Schools Buy Technology, But Is It The Right Kind?

Originally published by The Boston Globe

November 18, 2011
Edward Glaeser (Glimp Professor of Economics, Harvard University)

We don't know yet whether computer games like Elmo Rhymes and Double the Donuts can transform learning, but it’s clear that America’s education deficit calls for serious innovation - and that many of our efforts to enhance learning through technology have been off target. The Federal Communications Commission’s E-Rate program is a case in point. Using money collected from telecom customers, the program has allowed US schools to buy billions of dollars worth of equipment at deeply discounted rates.
Yet the current technology shortage in schools is software, not hardware. Schools have Internet access, but lack a kit of properly evaluated tools that reliably promote student learning. So, even as computers have transformed our lives, the technology revolution hasn’t yet led to significant changes in how students are taught.
The FCC is now considering whether to use some E-Rate money on a new digital-literacy training initiative. But the agency should go further and retool the program to promote educational innovation by rewarding e-learning systems that demonstrably increase student skills, and encourage competition, by providing schools with vouchers to buy effective new technologies.
The E-Rate program grew out of the universal-service requirement of the 1996 Telecommunications Act. In order to achieve "universal service," the FCC determines how much money is needed to subsidize telecom in areas that wouldn’t otherwise be served. To raise that money, the agency adds a surcharge which shows up on your phone bill. In 2010, the total budget was $8.4 billion, of which about $2.3 billion went to the E-Rate program for schools and libraries. E-Rate then gives out grants to schools, which can use the money to buy from a list of approved, discounted products and services, including broadband Internet.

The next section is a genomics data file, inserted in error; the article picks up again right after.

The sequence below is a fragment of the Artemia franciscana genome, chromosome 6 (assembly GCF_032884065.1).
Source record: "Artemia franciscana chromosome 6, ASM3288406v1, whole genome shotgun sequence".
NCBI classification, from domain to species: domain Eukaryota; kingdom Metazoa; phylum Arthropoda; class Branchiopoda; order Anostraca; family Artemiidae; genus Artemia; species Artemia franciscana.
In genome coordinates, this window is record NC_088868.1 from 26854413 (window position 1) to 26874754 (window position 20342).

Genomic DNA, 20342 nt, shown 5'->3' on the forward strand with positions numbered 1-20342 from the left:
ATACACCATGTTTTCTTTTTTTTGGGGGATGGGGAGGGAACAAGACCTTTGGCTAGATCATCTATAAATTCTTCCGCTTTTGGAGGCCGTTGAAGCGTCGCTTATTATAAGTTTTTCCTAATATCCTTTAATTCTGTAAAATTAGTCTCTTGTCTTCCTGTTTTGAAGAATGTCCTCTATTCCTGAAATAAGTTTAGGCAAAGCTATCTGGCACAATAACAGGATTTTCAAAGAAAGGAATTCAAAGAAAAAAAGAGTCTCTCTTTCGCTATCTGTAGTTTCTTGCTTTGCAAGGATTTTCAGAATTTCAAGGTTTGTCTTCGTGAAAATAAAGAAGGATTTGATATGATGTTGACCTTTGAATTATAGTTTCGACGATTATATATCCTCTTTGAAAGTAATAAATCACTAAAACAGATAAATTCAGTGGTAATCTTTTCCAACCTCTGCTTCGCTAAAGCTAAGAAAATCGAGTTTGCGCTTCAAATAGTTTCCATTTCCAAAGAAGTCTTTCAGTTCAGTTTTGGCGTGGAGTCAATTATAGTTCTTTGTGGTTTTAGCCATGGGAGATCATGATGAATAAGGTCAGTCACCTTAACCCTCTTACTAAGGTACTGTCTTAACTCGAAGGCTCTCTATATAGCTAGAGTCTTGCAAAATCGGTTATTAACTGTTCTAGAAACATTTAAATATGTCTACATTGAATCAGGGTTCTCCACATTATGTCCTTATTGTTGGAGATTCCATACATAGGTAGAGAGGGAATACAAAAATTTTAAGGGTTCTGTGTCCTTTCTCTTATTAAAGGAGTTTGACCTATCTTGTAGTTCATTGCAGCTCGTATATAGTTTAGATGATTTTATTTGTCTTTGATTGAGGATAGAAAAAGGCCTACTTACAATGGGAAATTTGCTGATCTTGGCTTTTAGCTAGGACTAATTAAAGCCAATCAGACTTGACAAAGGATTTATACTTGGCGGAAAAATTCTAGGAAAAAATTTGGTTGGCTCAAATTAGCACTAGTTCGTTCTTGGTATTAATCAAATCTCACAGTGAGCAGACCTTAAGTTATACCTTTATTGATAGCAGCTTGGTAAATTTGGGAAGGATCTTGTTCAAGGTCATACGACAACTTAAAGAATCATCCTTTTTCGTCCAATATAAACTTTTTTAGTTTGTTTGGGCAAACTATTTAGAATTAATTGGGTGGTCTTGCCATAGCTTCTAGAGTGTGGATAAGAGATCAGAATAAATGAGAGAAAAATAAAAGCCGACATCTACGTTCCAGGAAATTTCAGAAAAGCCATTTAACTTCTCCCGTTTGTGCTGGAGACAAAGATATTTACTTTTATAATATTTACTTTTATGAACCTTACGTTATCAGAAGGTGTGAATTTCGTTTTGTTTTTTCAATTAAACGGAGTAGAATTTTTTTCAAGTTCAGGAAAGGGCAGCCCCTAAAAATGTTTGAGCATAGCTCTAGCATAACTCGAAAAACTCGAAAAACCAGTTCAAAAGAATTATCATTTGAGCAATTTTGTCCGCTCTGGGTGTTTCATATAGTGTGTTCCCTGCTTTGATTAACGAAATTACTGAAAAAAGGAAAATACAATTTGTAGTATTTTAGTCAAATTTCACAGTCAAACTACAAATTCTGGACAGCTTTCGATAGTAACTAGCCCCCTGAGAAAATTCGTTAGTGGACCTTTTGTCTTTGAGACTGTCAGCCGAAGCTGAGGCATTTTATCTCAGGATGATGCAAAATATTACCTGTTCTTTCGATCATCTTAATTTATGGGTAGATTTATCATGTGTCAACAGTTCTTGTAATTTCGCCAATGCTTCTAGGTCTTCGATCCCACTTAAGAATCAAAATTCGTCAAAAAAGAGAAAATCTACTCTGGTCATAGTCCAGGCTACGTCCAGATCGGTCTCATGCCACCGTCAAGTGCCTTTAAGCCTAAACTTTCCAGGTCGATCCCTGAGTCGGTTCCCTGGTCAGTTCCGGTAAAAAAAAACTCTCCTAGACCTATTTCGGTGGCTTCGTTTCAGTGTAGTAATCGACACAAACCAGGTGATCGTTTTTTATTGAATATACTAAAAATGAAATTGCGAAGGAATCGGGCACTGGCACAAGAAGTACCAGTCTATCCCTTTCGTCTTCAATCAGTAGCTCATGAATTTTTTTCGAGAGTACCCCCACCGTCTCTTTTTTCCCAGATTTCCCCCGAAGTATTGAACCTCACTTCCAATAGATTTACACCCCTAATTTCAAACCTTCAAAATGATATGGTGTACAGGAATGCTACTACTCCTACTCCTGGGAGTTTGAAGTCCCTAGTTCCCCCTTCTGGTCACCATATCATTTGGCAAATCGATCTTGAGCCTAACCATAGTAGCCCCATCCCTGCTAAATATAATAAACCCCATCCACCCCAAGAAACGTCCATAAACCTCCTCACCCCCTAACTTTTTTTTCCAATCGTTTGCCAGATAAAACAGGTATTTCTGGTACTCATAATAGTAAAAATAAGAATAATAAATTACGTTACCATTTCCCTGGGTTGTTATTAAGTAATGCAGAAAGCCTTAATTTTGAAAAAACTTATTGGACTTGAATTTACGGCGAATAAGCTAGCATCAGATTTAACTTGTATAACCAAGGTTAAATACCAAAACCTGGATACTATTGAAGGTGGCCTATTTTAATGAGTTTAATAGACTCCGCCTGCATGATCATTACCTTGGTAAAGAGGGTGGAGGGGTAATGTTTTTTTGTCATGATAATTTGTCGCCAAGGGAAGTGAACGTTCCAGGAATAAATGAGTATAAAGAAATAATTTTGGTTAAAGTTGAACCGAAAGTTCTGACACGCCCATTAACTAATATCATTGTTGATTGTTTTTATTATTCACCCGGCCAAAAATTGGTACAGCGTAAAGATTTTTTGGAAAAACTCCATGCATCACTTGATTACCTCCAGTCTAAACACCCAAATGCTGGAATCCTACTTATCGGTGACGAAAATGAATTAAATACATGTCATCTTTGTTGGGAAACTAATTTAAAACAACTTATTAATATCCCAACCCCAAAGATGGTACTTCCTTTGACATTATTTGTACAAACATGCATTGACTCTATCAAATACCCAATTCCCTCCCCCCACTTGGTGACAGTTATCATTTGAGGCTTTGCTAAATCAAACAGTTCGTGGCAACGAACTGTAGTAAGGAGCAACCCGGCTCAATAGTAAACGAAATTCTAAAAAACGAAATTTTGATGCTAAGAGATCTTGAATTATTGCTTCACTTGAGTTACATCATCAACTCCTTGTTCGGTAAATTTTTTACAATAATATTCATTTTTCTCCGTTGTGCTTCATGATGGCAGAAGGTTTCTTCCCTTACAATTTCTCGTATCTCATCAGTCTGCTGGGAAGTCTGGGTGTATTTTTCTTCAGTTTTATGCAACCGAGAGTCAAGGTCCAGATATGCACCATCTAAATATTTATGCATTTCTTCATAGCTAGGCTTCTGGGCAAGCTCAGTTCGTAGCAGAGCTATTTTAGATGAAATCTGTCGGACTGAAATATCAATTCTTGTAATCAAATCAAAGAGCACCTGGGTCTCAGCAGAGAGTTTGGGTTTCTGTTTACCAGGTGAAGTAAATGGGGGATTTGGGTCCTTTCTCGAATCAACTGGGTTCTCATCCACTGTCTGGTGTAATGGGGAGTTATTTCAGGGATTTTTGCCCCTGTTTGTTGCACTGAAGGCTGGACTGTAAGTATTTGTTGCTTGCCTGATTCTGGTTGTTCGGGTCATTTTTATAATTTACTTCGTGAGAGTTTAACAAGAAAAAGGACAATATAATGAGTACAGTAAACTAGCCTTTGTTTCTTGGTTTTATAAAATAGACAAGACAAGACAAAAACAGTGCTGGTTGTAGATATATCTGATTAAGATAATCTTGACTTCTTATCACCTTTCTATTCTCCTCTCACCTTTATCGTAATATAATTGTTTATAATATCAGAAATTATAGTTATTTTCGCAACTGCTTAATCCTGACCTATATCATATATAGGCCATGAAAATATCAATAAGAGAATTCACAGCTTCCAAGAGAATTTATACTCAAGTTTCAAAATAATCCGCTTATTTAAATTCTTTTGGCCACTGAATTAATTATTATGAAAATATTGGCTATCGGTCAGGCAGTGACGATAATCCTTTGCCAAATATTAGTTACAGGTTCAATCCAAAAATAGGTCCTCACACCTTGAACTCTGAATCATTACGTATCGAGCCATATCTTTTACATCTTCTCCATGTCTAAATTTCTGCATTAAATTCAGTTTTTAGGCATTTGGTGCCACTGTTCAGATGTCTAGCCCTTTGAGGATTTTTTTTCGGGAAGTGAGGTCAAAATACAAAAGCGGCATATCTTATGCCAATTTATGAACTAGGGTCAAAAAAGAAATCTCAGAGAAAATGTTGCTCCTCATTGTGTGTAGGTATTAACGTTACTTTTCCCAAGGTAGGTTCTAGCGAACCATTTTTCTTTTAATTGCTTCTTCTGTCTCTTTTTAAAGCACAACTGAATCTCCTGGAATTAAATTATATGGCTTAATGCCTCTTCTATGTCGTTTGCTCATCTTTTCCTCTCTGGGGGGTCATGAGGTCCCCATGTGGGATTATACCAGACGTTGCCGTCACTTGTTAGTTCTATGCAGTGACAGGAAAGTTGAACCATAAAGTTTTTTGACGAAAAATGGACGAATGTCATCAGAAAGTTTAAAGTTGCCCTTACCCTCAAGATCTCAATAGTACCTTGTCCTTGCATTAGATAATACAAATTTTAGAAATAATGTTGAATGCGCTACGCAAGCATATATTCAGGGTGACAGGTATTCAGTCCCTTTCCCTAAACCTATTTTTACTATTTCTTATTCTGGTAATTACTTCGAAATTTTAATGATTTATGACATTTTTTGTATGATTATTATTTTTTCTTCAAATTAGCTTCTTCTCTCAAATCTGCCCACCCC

The subsidized rates, which vary from district to district based on poverty levels, clearly have an effect on how much technology school districts buy. Years before he became President Obama’s economic adviser, Austan Goolsbee found that, under the E-Rate program, Internet access increased more quickly in schools that received more generous subsidies. But Goolsbee found no positive impact on test scores. Critics of E-Rate wouldn’t find that surprising; they argue that this spending leads to waste and even fraud.
A subtler critique is that the E-Rate subsidy is really a backdoor boon to technology companies, enabling them to engage in what economists call price discrimination. Telecom companies keep the business of poorer customers, E-Rate critics argue, while charging higher prices to the rest of us.
The larger issue, though, is making sure E-Rate spending delivers value. In 2008, then-Education Secretary Margaret Spellings issued a report noting that $14 billion of E-Rate spending meant that "nearly 100 percent of schools and 94 percent of classrooms are now connected to the Internet." Yet the report cited the challenge of finding "a robust platform for personalizing instructional delivery." In other words, we still don’t know how to use technology to address each student’s needs.
As a member of a panel that advises the Gates Foundation on US educational issues, I’ve been exposed lately to a dizzying array of Internet-based teaching programs. My children and I have spent far too much of the week playing PEMDAS Blaster, which involves destroying robots by solving math problems, and Sundae Times, where multiplication builds ice cream towers. I certainly know my 14-times tables better, but I can’t assess these programs. A thorough scientific evaluation is vital to determining whether these tools are worth the money or not.
The E-Rate program could be a force for radical improvement, especially if spending is tied to performance. A small fraction of the money could be offered as multi-million dollar-prizes to software developers who produce programs that improve test scores in randomized trials. If a rigorous external evaluation finds test score gains, then the developer would be generously rewarded - in exchange for making the software freely available to schools.
The E-Rate funding could also be allocated as e-learning vouchers to disadvantaged students or schools, which could fund after-school technology programs that specialize in individualized learning. Again, progress would be rigorously evaluated and payment tied to performance.
We are already spending billions on school technology. But we should use that money to promote innovation and competition for our children.